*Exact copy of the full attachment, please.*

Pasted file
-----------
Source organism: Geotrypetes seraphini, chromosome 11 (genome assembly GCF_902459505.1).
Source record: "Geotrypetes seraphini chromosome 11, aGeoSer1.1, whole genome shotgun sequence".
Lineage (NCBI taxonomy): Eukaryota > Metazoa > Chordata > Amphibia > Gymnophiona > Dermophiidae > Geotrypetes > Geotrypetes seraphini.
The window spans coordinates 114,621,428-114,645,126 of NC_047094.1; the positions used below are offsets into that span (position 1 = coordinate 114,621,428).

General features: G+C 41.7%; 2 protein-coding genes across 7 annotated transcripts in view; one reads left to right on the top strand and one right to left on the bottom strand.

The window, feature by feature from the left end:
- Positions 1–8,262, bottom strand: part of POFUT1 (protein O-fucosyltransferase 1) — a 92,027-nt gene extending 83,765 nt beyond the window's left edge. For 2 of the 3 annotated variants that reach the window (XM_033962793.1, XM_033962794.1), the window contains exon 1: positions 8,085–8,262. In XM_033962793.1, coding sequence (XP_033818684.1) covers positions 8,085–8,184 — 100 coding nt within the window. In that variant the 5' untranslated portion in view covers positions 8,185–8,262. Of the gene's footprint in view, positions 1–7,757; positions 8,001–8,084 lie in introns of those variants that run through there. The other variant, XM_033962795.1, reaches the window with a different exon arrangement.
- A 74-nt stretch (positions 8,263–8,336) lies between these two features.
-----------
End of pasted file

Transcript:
Source organism: Geotrypetes seraphini, chromosome 11 (genome assembly GCF_902459505.1).
Source record: "Geotrypetes seraphini chromosome 11, aGeoSer1.1, whole genome shotgun sequence".
Lineage (NCBI taxonomy): Eukaryota > Metazoa > Chordata > Amphibia > Gymnophiona > Dermophiidae > Geotrypetes > Geotrypetes seraphini.
The window spans coordinates 114,621,428-114,645,126 of NC_047094.1; the positions used below are offsets into that span (position 1 = coordinate 114,621,428).

General features: G+C 41.7%; 2 protein-coding genes across 7 annotated transcripts in view; one reads left to right on the top strand and one right to left on the bottom strand.

The window, feature by feature from the left end:
- Positions 1–8,262, bottom strand: part of POFUT1 (protein O-fucosyltransferase 1) — a 92,027-nt gene extending 83,765 nt beyond the window's left edge. For 2 of the 3 annotated variants that reach the window (XM_033962793.1, XM_033962794.1), the window contains exon 1: positions 8,085–8,262. In XM_033962793.1, coding sequence (XP_033818684.1) covers positions 8,085–8,184 — 100 coding nt within the window. In that variant the 5' untranslated portion in view covers positions 8,185–8,262. Of the gene's footprint in view, positions 1–7,757; positions 8,001–8,084 lie in introns of those variants that run through there. The other variant, XM_033962795.1, reaches the window with a different exon arrangement.
- A 74-nt stretch (positions 8,263–8,336) lies between these two features.